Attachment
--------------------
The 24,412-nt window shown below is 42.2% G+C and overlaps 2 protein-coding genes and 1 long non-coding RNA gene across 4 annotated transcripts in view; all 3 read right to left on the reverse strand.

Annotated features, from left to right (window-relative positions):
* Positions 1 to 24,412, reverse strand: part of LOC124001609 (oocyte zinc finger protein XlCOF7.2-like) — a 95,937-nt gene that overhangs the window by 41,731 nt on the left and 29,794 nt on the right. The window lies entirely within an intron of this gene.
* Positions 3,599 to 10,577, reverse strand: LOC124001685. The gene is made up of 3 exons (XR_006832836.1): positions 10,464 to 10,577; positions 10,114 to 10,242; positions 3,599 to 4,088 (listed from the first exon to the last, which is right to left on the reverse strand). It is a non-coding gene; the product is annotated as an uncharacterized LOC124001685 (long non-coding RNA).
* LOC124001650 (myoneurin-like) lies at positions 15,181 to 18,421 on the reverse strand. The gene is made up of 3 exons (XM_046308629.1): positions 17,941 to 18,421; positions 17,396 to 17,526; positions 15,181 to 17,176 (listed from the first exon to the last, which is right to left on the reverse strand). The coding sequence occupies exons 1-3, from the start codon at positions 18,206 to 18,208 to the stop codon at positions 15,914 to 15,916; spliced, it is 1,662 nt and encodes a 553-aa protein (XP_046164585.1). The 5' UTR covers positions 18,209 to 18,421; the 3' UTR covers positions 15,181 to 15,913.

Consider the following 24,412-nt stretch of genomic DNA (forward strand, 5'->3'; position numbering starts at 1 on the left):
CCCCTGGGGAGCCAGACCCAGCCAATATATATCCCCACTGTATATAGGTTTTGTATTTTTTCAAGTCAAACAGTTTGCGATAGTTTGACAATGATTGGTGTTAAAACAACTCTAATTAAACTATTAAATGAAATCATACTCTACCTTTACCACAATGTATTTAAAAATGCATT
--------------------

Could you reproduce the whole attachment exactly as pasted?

The 24,412-nt window shown below is 42.2% G+C and overlaps 2 protein-coding genes and 1 long non-coding RNA gene across 4 annotated transcripts in view; all 3 read right to left on the reverse strand.

Annotated features, from left to right (window-relative positions):
* Positions 1 to 24,412, reverse strand: part of LOC124001609 (oocyte zinc finger protein XlCOF7.2-like) — a 95,937-nt gene that overhangs the window by 41,731 nt on the left and 29,794 nt on the right. The window lies entirely within an intron of this gene.
* Positions 3,599 to 10,577, reverse strand: LOC124001685. The gene is made up of 3 exons (XR_006832836.1): positions 10,464 to 10,577; positions 10,114 to 10,242; positions 3,599 to 4,088 (listed from the first exon to the last, which is right to left on the reverse strand). It is a non-coding gene; the product is annotated as an uncharacterized LOC124001685 (long non-coding RNA).
* LOC124001650 (myoneurin-like) lies at positions 15,181 to 18,421 on the reverse strand. The gene is made up of 3 exons (XM_046308629.1): positions 17,941 to 18,421; positions 17,396 to 17,526; positions 15,181 to 17,176 (listed from the first exon to the last, which is right to left on the reverse strand). The coding sequence occupies exons 1-3, from the start codon at positions 18,206 to 18,208 to the stop codon at positions 15,914 to 15,916; spliced, it is 1,662 nt and encodes a 553-aa protein (XP_046164585.1). The 5' UTR covers positions 18,209 to 18,421; the 3' UTR covers positions 15,181 to 15,913.

Consider the following 24,412-nt stretch of genomic DNA (forward strand, 5'->3'; position numbering starts at 1 on the left):
CCCCTGGGGAGCCAGACCCAGCCAATATATATCCCCACTGTATATAGGTTTTGTATTTTTTCAAGTCAAACAGTTTGCGATAGTTTGACAATGATTGGTGTTAAAACAACTCTAATTAAACTATTAAATGAAATCATACTCTACCTTTACCACAATGTATTTAAAAATGCATT